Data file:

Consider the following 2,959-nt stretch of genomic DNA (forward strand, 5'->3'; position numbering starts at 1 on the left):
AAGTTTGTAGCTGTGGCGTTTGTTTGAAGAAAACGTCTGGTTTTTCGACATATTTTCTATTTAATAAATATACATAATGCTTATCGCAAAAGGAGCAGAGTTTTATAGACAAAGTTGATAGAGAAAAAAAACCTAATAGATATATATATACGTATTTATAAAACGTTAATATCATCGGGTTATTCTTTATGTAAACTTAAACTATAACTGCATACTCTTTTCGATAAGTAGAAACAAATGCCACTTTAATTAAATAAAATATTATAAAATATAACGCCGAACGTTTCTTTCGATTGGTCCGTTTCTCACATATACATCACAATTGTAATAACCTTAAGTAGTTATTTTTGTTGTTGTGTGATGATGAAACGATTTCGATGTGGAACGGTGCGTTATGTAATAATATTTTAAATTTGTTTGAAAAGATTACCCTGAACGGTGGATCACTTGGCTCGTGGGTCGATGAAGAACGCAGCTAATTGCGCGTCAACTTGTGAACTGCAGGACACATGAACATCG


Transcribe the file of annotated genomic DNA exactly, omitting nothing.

Consider the following 2,959-nt stretch of genomic DNA (forward strand, 5'->3'; position numbering starts at 1 on the left):
AAGTTTGTAGCTGTGGCGTTTGTTTGAAGAAAACGTCTGGTTTTTCGACATATTTTCTATTTAATAAATATACATAATGCTTATCGCAAAAGGAGCAGAGTTTTATAGACAAAGTTGATAGAGAAAAAAAACCTAATAGATATATATATACGTATTTATAAAACGTTAATATCATCGGGTTATTCTTTATGTAAACTTAAACTATAACTGCATACTCTTTTCGATAAGTAGAAACAAATGCCACTTTAATTAAATAAAATATTATAAAATATAACGCCGAACGTTTCTTTCGATTGGTCCGTTTCTCACATATACATCACAATTGTAATAACCTTAAGTAGTTATTTTTGTTGTTGTGTGATGATGAAACGATTTCGATGTGGAACGGTGCGTTATGTAATAATATTTTAAATTTGTTTGAAAAGATTACCCTGAACGGTGGATCACTTGGCTCGTGGGTCGATGAAGAACGCAGCTAATTGCGCGTCAACTTGTGAACTGCAGGACACATGAACATCG